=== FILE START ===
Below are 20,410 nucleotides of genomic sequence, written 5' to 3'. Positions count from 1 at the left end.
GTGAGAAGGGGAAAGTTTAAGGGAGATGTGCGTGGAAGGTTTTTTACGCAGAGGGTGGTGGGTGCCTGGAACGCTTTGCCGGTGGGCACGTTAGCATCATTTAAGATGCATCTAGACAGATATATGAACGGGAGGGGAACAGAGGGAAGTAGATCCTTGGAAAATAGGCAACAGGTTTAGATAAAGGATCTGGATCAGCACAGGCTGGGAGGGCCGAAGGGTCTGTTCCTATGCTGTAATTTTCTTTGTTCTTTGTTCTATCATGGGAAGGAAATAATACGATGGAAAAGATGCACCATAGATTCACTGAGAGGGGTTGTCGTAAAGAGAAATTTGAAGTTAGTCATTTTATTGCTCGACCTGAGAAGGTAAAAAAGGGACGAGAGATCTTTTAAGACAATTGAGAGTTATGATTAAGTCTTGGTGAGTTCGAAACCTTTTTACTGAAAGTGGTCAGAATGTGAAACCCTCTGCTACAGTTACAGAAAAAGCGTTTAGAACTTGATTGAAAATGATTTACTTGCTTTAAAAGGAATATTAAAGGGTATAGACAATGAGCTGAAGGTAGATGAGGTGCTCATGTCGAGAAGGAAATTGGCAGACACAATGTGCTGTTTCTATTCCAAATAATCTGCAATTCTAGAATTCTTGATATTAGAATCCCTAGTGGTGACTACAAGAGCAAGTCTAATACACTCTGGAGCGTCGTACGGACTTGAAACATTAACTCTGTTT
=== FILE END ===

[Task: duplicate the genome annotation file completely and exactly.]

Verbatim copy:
Below are 20,410 nucleotides of genomic sequence, written 5' to 3'. Positions count from 1 at the left end.
GTGAGAAGGGGAAAGTTTAAGGGAGATGTGCGTGGAAGGTTTTTTACGCAGAGGGTGGTGGGTGCCTGGAACGCTTTGCCGGTGGGCACGTTAGCATCATTTAAGATGCATCTAGACAGATATATGAACGGGAGGGGAACAGAGGGAAGTAGATCCTTGGAAAATAGGCAACAGGTTTAGATAAAGGATCTGGATCAGCACAGGCTGGGAGGGCCGAAGGGTCTGTTCCTATGCTGTAATTTTCTTTGTTCTTTGTTCTATCATGGGAAGGAAATAATACGATGGAAAAGATGCACCATAGATTCACTGAGAGGGGTTGTCGTAAAGAGAAATTTGAAGTTAGTCATTTTATTGCTCGACCTGAGAAGGTAAAAAAGGGACGAGAGATCTTTTAAGACAATTGAGAGTTATGATTAAGTCTTGGTGAGTTCGAAACCTTTTTACTGAAAGTGGTCAGAATGTGAAACCCTCTGCTACAGTTACAGAAAAAGCGTTTAGAACTTGATTGAAAATGATTTACTTGCTTTAAAAGGAATATTAAAGGGTATAGACAATGAGCTGAAGGTAGATGAGGTGCTCATGTCGAGAAGGAAATTGGCAGACACAATGTGCTGTTTCTATTCCAAATAATCTGCAATTCTAGAATTCTTGATATTAGAATCCCTAGTGGTGACTACAAGAGCAAGTCTAATACACTCTGGAGCGTCGTACGGACTTGAAACATTAACTCTGTTT